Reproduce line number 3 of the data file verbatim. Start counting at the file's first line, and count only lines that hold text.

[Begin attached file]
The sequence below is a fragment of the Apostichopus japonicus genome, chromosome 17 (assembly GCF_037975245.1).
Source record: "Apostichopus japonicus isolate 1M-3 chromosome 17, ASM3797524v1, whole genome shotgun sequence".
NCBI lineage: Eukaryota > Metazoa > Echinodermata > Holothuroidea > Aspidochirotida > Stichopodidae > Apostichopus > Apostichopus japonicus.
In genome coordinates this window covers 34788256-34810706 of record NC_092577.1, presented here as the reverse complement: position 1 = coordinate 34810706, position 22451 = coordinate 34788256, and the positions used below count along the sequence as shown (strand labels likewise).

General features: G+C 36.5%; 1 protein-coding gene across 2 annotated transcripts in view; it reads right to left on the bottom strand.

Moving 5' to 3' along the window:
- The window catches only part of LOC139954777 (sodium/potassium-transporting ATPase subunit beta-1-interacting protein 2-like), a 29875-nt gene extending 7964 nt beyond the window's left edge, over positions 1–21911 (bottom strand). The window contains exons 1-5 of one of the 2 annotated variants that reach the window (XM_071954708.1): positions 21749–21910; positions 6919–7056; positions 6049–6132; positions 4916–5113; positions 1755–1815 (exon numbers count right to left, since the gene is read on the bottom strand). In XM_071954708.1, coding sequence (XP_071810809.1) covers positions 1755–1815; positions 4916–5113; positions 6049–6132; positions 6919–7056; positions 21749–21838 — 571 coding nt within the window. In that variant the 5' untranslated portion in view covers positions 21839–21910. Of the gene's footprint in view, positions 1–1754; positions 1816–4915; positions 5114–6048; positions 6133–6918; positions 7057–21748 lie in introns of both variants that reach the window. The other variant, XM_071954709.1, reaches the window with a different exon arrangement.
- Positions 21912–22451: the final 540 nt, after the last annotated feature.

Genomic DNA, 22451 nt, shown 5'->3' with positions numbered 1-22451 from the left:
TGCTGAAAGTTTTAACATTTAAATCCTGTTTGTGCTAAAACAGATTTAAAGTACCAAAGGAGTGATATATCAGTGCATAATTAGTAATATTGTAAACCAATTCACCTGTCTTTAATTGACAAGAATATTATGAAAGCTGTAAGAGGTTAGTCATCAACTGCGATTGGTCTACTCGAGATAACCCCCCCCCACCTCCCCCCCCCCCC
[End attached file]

NCBI lineage: Eukaryota > Metazoa > Echinodermata > Holothuroidea > Aspidochirotida > Stichopodidae > Apostichopus > Apostichopus japonicus.